Background check question.
September 1, 2011 12:33 PM   Subscribe

Offered a professional level job at PG&E. I would be driving a company car, but not all the time - desk job with field duty. On the online application I indicated that I do not have any criminal convictions (i.e. felonies, misdemeanors, etc.) For fear of not getting an interview at all, I replied in the negative. However, I have one misdemeanor DUI from almost seven years ago. They will be performing a background check. I know they really want me - they offered me the job within a day of interviewing. Does the background check go back this far? Am I screwed or will I have the opportunity to explain myself if it comes up? HR has not gotten to me to do the check yet. What, if anything, should I do?
posted by anonymous to Work & Money (6 answers total) 3 users marked this as a favorite
 
Tell them. Tell them immediately. You already lied once -- you might be able to pass it off as "Oh, you meant that kind of misdemeanor. Totally my bad." Bring it up to the person you feel most comfortable with at the company, and let them tell you how to talk to HR about it. The background check will find it, and you will be out on your ass if you don't manage the situation yourself.
posted by Etrigan at 12:51 PM on September 1, 2011


I am a lawyer in-house at a company, and I am the designated guy who fields questions just like this from our HR department. (Standard not-your-lawyer disclaimers apply here.)

We judge things like this on a case-by-case basis and try to be as consistent as possible, but there will necessarily be some room for discretion on their part. Generally, we will not ding a prospective employee - and in many states we CANNOT ding a prospective employee - simply because he or she has convictions on their record. But we WILL with more frequency ding a prospective employee who did not disclose something on their record. In that case, we are not rescinding the offer because of the conviction but instead because the employee knowingly submitted a false application.

The background check organizations have different packages that they offer, but ours go back 7 years. Our typical process is if something comes up that was not disclosed, we get back with the candidate and hear their explanation. It is was "I forgot about that" or "I didn't want to put it down," those aren't very convincing. If it was "I thought it was expunged" or "my lawyer told me that it wasn't a conviction because I got probation" or something similar (and the HR person believes that the candidate is credible when saying so), we have in the past allowed candidates to "correct" their application and resubmit it.

I can't tell you what to do, and I don't know about the HR practices of your hopefully future employer, but hoping that they don't find it or that you can explain it away after the fact doesn't seem like a great strategy. If an employee came forward to us and told us before the check that he had omitted this misdemeanor, and gave an honest/credible explanation for why he did that (and why the DUI shouldn't matter anyway as he has been an alter boy since then), I would take a much more favorable view than if he stayed quiet and let us discover it. The downside risk there is that the company may have a strict policy on that and might disqualify you, but I believe that honesty is the best policy.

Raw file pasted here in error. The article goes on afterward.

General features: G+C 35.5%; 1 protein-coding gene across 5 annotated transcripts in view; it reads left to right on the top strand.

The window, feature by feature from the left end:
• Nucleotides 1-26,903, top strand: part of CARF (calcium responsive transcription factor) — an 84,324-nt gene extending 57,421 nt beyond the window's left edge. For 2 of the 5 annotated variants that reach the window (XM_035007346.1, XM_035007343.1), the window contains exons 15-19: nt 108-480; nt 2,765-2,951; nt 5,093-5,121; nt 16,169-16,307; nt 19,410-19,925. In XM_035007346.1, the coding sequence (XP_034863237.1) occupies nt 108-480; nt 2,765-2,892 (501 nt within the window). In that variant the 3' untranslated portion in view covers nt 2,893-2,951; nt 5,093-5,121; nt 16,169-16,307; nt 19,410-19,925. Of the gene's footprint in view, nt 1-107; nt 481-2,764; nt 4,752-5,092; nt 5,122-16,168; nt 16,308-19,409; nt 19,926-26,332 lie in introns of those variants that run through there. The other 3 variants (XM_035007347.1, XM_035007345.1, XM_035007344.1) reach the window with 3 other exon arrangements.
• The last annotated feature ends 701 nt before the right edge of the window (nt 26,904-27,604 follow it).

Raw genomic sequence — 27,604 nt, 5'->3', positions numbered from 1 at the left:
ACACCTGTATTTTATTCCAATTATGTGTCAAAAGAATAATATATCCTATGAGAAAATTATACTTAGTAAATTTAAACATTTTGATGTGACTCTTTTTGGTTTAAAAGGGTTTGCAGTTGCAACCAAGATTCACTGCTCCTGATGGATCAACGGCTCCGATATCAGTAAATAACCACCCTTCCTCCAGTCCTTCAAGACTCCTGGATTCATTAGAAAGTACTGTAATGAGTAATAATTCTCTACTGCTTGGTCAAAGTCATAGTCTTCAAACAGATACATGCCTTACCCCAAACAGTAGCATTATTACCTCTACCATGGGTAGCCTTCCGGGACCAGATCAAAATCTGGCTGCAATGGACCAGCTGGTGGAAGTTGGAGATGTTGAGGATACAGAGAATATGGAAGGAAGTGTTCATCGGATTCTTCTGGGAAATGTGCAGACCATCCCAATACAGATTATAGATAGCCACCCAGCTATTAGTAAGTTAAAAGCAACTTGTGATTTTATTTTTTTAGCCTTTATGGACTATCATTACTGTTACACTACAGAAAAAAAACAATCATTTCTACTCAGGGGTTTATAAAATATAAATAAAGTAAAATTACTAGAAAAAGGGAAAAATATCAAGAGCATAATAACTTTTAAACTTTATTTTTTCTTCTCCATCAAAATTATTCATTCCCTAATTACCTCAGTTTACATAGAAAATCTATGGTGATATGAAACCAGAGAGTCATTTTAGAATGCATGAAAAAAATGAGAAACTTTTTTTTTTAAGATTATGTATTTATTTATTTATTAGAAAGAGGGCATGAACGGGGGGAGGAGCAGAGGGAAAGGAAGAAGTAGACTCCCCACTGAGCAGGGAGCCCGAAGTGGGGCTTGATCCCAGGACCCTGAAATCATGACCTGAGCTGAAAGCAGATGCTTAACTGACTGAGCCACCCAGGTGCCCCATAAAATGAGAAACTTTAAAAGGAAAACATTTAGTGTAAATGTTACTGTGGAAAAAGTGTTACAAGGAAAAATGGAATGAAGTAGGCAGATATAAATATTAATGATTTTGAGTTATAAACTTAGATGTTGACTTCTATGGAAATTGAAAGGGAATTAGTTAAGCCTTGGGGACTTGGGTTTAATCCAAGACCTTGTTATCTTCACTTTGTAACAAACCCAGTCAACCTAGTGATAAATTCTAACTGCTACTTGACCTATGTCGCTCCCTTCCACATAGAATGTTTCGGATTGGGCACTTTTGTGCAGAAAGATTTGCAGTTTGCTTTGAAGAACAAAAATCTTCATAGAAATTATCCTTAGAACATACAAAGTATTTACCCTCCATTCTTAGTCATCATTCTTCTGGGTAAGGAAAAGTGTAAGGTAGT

Good luck.
posted by AgentRocket at 12:51 PM on September 1, 2011 [4 favorites]


Call someone and tell them.
"It occurred to me that I do in fact have a driving infraction on my record from several years ago. It was [incident] and I haven't had a similar incident since. Nor do I make the same mistakes now that I did when I was younger."
posted by jander03 at 1:05 PM on September 1, 2011 [4 favorites]


I worked in HR for 2 different companies for about 6 years total. It was standard process at both places to go back 7 years on the background checks.

At both of the companies I worked for, lying on the application would've meant us not making an offer (or retracting a tentative/provisional offer) and placing you on a "do not hire" list. Having a DUI from almost 7 years ago wouldn't necessarily have prevented someone from getting hired, but as AgentRocket says, falsifying an application certainly would've. I know that sounds harsh, but I want to give you a realistic picture of what might happen.

Good luck - I hope you've learned something valuable and that the HR folks you're working with will be more lenient than the HR departments I've known and worked for.
posted by pecanpies at 1:18 PM on September 1, 2011


Have the mods remove the company info from your post.
posted by futz at 1:44 PM on September 1, 2011 [2 favorites]


Like AgentRocket, I, too, am an in-house lawyer, and I, too, am the one HR calls in these situations. We would never refuse to hire an applicant for a seven-year-old DUI. However, we would almost always refuse to hire someone who failed to disclose the conviction.

Our applications only ask about convictions in the past seven years. We would probably hire an applicant who got in touch with us and said, "You know, I didn't disclose this because I thought it was seven years ago, but the more I thought about it, the more I realized it hasn't quite been seven years."
posted by pardonyou? at 2:54 PM on September 1, 2011


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